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By Renee Summers
Telegram Reporter 

Census Data Can Help in Genealogical Search


April 30, 2020

Genealogist, Dale Rich, shows document during a session while teaching a class on tracing your past

here are no shortages of public service announcements urging participation in the 2020 Census-and with good reason. The data is used to determine federal funding and congressional representation. In addition, your personal census data may create a connection to some distant time in the future.

Dale Rich, photographer, researcher, historian, and genealogist, says census data can be a source of information for anyone searching their ancestry. A lifelong Detroiter, Rich began researching his own family roots in the 1970s. His experience has given him a wealth of knowledge on the subject.

Rich says the 1977 television miniseries "Roots" showed African Americans that it was possible to trace their ancestry back to Africa. It could be an enormous challenge, however, because 150 years ago, black people were considered property, not people. Genealogists call this the "brick wall," as it impedes African American lineages prior to 1870, when slaves were listed under their owner's names. In the 1850 and 1860 Census, slave schedules were used to ascertain population numbers but gave no identity to the individual slaves. When the 13th Amendment abolished slavery in 1865, the 1870 federal Census began listing African descendants with surnames.

Censuses have been taken by the U.S. Government every 10 years since 1790. Census data remains confidential for 72 years to protect the privacy of respondents. In 2012, records from the 1940 census were the most recent to become available for review.

Census records from 1790 to 1940 are maintained by the National Archives and Records Administration, not the Census Bureau. Records include names, relationships, and locations, and can be a useful tool for anyone doing genealogical research. It is for this reason that participating in the 2020 Census is a good idea, as 72 years from now, your descendants may come looking for information on you. "You can't just say, I don't count, because if you say that, you won't count," says Rich. "It's almost like a track star running the race and he passes off that baton to the next guy, and he takes it and runs and passes it on to another. It's your culture, it's your heritage."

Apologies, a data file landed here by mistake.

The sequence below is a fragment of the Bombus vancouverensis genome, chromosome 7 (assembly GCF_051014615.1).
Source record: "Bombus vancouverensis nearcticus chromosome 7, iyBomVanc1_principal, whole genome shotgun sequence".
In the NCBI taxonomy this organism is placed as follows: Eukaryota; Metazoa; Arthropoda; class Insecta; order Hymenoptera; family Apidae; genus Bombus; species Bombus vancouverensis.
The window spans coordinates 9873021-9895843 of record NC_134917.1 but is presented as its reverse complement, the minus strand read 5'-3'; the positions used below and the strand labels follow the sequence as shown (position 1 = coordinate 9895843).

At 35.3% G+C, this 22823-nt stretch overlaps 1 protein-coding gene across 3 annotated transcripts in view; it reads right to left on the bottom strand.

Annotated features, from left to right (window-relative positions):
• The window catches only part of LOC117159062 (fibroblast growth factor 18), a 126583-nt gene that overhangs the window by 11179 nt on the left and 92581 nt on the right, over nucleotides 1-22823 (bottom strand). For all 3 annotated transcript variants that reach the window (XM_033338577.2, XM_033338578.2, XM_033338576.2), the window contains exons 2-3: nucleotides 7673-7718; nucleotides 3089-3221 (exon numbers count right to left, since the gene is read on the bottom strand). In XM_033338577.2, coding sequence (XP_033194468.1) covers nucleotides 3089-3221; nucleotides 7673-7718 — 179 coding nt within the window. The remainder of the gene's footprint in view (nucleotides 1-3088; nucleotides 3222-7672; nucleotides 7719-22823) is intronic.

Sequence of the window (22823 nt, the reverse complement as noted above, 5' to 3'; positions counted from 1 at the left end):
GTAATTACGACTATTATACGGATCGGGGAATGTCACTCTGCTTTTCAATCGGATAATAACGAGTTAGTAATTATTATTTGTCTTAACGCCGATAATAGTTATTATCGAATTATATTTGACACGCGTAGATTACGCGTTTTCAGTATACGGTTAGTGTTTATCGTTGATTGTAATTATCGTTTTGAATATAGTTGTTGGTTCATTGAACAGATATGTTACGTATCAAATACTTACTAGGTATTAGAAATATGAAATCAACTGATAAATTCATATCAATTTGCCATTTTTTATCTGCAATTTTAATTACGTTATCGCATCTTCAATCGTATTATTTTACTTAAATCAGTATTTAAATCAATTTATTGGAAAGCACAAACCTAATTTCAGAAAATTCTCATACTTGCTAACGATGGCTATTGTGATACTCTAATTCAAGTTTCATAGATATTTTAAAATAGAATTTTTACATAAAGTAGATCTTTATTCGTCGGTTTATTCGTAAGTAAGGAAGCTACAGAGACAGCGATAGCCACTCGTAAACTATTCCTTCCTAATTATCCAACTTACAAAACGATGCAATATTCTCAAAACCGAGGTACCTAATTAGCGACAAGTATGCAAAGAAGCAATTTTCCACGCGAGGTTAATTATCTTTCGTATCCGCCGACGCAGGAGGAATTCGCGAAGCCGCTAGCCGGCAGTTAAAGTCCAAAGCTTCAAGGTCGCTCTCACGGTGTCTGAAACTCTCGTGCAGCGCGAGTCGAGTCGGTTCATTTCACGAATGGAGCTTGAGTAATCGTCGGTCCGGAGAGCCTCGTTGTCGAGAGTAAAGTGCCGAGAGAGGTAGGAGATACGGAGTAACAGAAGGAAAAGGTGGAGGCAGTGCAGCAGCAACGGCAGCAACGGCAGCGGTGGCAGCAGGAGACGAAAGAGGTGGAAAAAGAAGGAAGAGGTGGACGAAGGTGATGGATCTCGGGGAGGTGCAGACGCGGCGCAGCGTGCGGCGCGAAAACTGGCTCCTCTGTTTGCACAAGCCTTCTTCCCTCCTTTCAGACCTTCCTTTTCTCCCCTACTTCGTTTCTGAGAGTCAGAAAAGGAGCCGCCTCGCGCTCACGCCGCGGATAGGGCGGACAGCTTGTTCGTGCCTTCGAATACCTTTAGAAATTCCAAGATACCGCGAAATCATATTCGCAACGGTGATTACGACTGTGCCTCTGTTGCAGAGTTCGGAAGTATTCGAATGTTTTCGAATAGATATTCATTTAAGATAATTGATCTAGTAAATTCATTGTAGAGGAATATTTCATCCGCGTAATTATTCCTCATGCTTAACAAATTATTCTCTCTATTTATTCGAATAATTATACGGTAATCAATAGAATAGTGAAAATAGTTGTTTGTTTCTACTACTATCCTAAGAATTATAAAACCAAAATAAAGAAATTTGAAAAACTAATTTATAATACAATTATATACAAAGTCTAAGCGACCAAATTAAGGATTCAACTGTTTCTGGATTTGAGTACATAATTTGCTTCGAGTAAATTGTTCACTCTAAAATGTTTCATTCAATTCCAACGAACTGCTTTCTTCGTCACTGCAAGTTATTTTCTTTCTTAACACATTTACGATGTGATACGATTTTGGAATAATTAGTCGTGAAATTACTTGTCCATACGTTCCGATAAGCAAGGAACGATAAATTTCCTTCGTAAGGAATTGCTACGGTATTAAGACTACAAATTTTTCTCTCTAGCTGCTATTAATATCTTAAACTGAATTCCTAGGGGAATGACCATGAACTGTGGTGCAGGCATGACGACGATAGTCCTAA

This is a record from the 1940 Census where Dale Rich located his Great Great Grandfather, George Ward. The census reports that he was born about 1834. In 1940, he was 106 years old and lived in Pontotoc, Mississippi, with his son, grandson, and granddaughter.

Rich suggests anyone looking to research their ancestors try Family Search at, The site is a free genealogical search tool which can help you access census data and you can use it right in the privacy of your own home. Ancestry is another such tool, but a subscription is required. Find it at Census data can be accessed via a link to the National Archives at Another option is the Fred Hart Williams Genealogical Society, located here in Michigan. Find it at sites allow access to military records and newspaper obituaries as well. "So all these pieces put together will help you find who you are and where you came from," he adds. "You can do it yourself."

If you have not returned your 2020 Census form, census enumerators will be knocking on doors later this year. Make sure you count; your descendants may be counting on you.

Next week's issue will go into more detail about George Ward.


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